Elections in Greece resemble a lottery: No single political party can safely predict the outcome, but they all expect to win them. The current presidential election is a lottery of a different nature as all parties involved may stand to lose something.
The setup of the electoral process is a by-product of the recent history of the country. Prior to 1974, the head of state was a member of the royal family. Kings often sparked political crises; the last one, in 1965, prepared the ground for a military coup.
Democracy was restored in 1974, and lawmakers, hoping to avert future crises, bestowed the new head of state with restricted powers which were further curtailed in the 1980s. A supermajority of three fifths of the Parliament’s 300 MPs was set as the threshold for electing presidents in order to ensure that the latter would be august figures widely respected across the political spectrum who would steer away from trouble.
Victims of their own uncompromising rhetoric
But what was designed as a mechanism supposedly facilitating consensus has turned into an opportunity for friction. More than once, the presidential election has been used as an excuse to justify a general election.
This has now happened once again. The government brought forward the presidential election to avoid a prolonged period of political instability. In the first two rounds of the election, it has already failed to secure the number of votes needed to get its candidate elected. If it doesn’t succeed in the third round on Monday, a general election will be held in early 2015, and the next Parliament will have the power to elect a president with a simple majority.
If there is a general election, however, it may produce a different government. According to all polls, Syriza, a Leftist party, will win, although it may need to partner up with one or more parties.
Syriza is an old party disguised in a new garb – or the opposite. In stark contrast to other protest movements in Europe, such as Podemos in Spain and the Five Star Movement in Italy, it has a long history that goes back to the schism within the Greek Communist Party in 1968 between hardliners and reformists. In the 1970s and 1980s, it had a loose connection to Eurocommunism. After the collapse of the USSR, old-fashioned Marxists and activists of all shapes and sizes joined its ranks to form a loose and sometimes rambunctious coalition. Even today there is latent tension between its pragmatic cadres, Syriza’s “realos”, and those of Communist or activist origin. The outcome of this internal power struggle may determine the party’s stance over the next few months.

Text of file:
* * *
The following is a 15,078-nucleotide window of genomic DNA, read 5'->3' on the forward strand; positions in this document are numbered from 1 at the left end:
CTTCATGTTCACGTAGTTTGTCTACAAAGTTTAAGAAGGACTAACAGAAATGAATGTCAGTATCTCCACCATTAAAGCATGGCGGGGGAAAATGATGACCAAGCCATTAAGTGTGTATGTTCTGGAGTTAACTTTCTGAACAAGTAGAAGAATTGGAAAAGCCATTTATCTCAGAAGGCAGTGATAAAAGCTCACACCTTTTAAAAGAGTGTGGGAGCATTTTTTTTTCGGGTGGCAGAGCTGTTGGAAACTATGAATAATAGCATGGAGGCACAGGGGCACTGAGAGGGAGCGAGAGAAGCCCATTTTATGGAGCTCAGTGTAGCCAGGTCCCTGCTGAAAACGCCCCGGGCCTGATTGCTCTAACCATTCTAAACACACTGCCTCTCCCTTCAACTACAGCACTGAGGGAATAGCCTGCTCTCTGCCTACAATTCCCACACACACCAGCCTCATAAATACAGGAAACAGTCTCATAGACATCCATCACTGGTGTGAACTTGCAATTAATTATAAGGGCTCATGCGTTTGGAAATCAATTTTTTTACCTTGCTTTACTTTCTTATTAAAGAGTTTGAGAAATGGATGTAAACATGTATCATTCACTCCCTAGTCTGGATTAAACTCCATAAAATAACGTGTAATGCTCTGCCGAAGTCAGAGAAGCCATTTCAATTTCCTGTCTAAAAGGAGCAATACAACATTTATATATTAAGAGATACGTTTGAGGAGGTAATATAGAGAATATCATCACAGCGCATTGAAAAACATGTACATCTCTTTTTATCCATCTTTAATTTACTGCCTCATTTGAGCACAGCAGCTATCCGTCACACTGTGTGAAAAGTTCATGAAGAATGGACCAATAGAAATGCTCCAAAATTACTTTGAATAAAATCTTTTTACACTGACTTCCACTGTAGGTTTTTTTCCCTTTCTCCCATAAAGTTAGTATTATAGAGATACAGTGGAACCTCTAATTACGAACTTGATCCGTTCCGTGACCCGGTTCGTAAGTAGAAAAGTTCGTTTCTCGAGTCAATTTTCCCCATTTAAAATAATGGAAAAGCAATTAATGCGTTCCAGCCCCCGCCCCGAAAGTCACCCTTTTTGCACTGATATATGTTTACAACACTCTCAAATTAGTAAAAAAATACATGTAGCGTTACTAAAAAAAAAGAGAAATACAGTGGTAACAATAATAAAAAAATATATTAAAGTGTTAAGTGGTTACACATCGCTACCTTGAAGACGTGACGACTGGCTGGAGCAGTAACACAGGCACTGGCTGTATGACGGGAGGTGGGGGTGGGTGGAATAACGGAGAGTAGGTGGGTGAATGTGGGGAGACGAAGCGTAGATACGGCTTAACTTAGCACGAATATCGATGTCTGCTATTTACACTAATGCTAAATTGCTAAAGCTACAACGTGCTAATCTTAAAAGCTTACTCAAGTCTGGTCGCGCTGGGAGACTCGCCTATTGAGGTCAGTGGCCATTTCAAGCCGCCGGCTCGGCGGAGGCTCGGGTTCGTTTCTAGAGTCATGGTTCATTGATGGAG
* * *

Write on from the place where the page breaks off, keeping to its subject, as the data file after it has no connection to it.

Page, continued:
The economic crisis and the charismatic leadership of Alexis Tsipras saw Syriza swell its electoral base from 5% in the 2009 general election to 27% in 2012. As polls show, its current electoral clientele consists, among others, of civil servants and young unemployed and self-employed Greeks who saw their fortunes being wiped out during the crisis.
However, the same polls show that even a critical mass of Syriza supporters do not want a general election, worried that this could lead to Greece’s exit from the eurozone. This concern is shared by the party’s “realos”, although this is scarcely admitted in public. An election in 2015 or 2016 may find the country in a better economic situation such that Syriza would be able to handle it without risking the country’s position in the eurozone.
The main ruling party, the conservative New Democracy, is a victim of its own sins. Unable to carry out painful reforms and bring negotiations with the troika that represents Greece’s lenders to fruition, Prime Minister Antonis Samaras is making a last-ditch effort to stay in power by invoking the possibility of a “Grexit” if Syriza wins the election. Its government partner, the Socialist party, is in an ever worse position, having seen its electoral base shrink from 44% in 2009 to just 13% in 2012, and possibly less in the next election.
All parties are victims of their own uncompromising rhetoric. Syriza insists on the necessity of a general election, but were it to form the next government, it would have to engage in complicated negotiations with the EU that even some of its own cadres prefer to avoid. This is the perennial drama of Greek, or perhaps all, politicians: Realism loses elections; empty promises win them. A few years ago, Samaras used the same rhetoric to come to power – in some cases even the same phraseology – that Syriza employs today, only to stumble upon the same difficulties that previous governments faced.
The majority wants to stay in the eurozone
The ultimate danger or boon, depending on the point of view, is that Greece may sleepwalk out of the eurozone. The majority of the electorate wants the country to stay in, but there is no consensus on how this can be achieved. The political agenda is dominated by those who want to get rid of the troika – no matter what.
One possible way out of this impasse is a last-minute agreement. There is speculation that independent MPs, or even the ruling parties, will put forward a new candidate, possibly from the Left, and will thus secure the necessary number of votes, although Samaras has denied this. Instead, he has promised that if a president is elected, he will reshuffle his government to include politicians from other parties and call an election in 2015. Syriza has rejected his offer, but others may accept at the last minute. This would save Samaras’ government, the seats of many independent MPs, and perhaps even Syriza’s lead. If not, a general election will be unavoidable.